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Permanent Collection


Carl Ruthart

(Danzig, c. 1630 – L'Aquila, c. 1703)

Fight between Bears and Hounds
1667, oil, canvas, 94 x 125 cm
signed and dated lower centre: C: A / RVTHART / fecit 1667

private collection
The picture shows a fight between dogs and three brown bears in a wild rocky landscape, which is reminiscent of the sort of landscape which Salvatore Rosa painted and which was often imitated in the 17th century. The animals are painted with brilliance and wonderful precision and prove that after a profound study of the Flemish animal painters Ruthart continued still further in this direction and perfected his motifs by a study of zoological books.

Preservation: Good. Painted on bolus.
Provenance: Attems collection, Slovenska Bistrica, until confiscation 1945; entered in the FCC records on p. 205, No. 6341: “Scene with Bears and Dogs, 125 x 93 cm, 18C.” On the back of the canvas at the bottom left in Indian ink: F. C. 111, on the stretcher at the top left: 6341 and 185/92.– Entrusted by the Government of Slovenia to the Narodna galerija 1986.
Exhibition: 1993, Ljubljana, No. 60.
Lit.: Zeri and Rozman 1993, pp. 121, 176, Cat. No. 60, Fig. 57.

From Mannerism to Baroque
Although imported early-Baroque works prevailed in this period and those by itinerant artists, the 17th century paved the way for the future. The political circumstances in the region were relatively stabilized in spite of the Thirty Year War and the patronage gradually grew stronger. The arrival of the Jesuits in Ljubljana, the activity of the polymath Johann Weichard Valvasor, particularly his graphic workshop at Bogenšperk/Wagensperg Castle, and the foundation of the Academia operosorum at the end of the century were the key events of the time. 

Characteristic of sculptural production on the Slovenian territory in the 17th century were the so-called “golden altars”. As a rule, these were gilded and polychrome carved wooden retables with rich ornamentation, first with crustaceous patterns which turned into vine and grapes that covered architectural framework until the achantus foliage took over and obliterated architectural structure completely. The making of golden altars included several branches of fine arts: prints, carving, gilding, painting. Religious painting of the first half of the century still contains Mannerist elements; in the second half also secular motifs became more numerous, particularly genre scenes and aristocratic portraits. The artworks mainly echo northern early-Baroque influences.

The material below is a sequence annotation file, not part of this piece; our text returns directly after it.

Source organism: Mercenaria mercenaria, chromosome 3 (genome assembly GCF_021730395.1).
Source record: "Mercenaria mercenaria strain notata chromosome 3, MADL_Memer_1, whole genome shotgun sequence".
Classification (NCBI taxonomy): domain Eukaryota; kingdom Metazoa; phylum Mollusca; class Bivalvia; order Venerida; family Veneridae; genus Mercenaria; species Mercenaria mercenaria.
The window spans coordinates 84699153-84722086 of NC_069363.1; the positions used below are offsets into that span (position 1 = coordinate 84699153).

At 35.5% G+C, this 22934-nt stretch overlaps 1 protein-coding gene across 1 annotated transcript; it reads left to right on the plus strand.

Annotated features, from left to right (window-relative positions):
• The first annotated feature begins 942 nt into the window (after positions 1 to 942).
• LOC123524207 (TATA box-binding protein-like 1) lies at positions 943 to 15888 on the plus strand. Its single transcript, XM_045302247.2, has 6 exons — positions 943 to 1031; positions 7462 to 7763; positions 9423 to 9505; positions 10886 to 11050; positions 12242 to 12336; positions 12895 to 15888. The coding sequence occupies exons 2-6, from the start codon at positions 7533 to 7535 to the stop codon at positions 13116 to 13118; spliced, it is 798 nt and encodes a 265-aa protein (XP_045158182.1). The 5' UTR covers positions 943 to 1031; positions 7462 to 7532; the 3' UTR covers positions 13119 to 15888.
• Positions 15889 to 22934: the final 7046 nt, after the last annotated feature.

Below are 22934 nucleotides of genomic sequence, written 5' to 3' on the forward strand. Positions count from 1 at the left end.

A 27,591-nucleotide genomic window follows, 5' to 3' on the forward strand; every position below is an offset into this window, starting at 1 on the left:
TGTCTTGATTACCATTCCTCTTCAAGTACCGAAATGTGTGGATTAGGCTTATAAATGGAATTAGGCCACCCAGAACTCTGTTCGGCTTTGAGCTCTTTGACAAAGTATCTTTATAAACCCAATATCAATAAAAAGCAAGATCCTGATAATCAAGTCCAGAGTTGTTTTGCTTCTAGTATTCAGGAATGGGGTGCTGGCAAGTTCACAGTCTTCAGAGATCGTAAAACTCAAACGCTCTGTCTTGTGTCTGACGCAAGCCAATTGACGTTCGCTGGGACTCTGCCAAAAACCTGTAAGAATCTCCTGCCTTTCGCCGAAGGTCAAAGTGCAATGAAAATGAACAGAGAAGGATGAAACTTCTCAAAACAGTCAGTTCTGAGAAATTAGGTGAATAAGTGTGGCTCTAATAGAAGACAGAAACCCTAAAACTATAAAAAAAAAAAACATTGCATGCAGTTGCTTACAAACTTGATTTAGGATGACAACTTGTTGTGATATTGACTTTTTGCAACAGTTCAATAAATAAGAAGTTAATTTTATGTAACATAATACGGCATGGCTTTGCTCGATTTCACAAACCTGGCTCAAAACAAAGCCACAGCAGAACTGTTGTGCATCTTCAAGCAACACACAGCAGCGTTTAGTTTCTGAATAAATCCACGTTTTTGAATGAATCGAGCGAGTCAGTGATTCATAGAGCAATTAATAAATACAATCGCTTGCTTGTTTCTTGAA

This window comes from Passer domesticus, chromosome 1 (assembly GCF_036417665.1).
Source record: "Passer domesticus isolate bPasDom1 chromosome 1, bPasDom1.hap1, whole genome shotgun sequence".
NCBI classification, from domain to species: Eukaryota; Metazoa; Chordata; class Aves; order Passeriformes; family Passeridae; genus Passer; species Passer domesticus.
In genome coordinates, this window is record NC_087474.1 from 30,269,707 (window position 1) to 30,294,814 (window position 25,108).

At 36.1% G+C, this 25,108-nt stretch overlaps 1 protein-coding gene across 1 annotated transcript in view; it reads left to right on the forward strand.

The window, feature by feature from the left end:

Noteworthy among the newcomers who settled in Carniola with their workshops were the painter and gilder Hans Georg Geiger von Geigerfeld in the mid-century, who had moved to Carniola from the region of the Central Alps, and the Fleming Almanach in the third quarter of the 17th century, known only by his nickname, who worked here only for a few years. The extraordinary productivity and skills of the latter are evidenced by his rare surviving works, mentions in Valvasor’s books, and aristocratic probate inventories.